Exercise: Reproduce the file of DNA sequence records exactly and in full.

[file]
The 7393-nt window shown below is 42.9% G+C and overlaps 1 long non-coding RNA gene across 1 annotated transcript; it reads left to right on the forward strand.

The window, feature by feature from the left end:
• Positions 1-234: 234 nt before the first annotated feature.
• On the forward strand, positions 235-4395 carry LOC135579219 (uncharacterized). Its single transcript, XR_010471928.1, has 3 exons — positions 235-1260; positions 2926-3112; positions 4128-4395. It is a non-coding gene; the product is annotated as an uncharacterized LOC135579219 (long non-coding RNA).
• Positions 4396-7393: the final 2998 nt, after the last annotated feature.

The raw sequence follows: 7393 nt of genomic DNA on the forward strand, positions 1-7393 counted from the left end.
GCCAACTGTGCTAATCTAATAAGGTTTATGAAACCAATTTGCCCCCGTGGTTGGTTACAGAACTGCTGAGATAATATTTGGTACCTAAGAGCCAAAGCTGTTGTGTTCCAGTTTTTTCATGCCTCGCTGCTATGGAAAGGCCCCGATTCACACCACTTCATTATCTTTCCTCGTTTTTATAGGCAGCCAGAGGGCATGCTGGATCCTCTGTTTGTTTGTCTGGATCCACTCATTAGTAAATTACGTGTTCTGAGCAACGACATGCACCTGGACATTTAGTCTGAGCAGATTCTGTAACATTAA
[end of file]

The 7393-nt window shown below is 42.9% G+C and overlaps 1 long non-coding RNA gene across 1 annotated transcript; it reads left to right on the forward strand.

The window, feature by feature from the left end:
• Positions 1-234: 234 nt before the first annotated feature.
• On the forward strand, positions 235-4395 carry LOC135579219 (uncharacterized). Its single transcript, XR_010471928.1, has 3 exons — positions 235-1260; positions 2926-3112; positions 4128-4395. It is a non-coding gene; the product is annotated as an uncharacterized LOC135579219 (long non-coding RNA).
• Positions 4396-7393: the final 2998 nt, after the last annotated feature.

The raw sequence follows: 7393 nt of genomic DNA on the forward strand, positions 1-7393 counted from the left end.
GCCAACTGTGCTAATCTAATAAGGTTTATGAAACCAATTTGCCCCCGTGGTTGGTTACAGAACTGCTGAGATAATATTTGGTACCTAAGAGCCAAAGCTGTTGTGTTCCAGTTTTTTCATGCCTCGCTGCTATGGAAAGGCCCCGATTCACACCACTTCATTATCTTTCCTCGTTTTTATAGGCAGCCAGAGGGCATGCTGGATCCTCTGTTTGTTTGTCTGGATCCACTCATTAGTAAATTACGTGTTCTGAGCAACGACATGCACCTGGACATTTAGTCTGAGCAGATTCTGTAACATTAA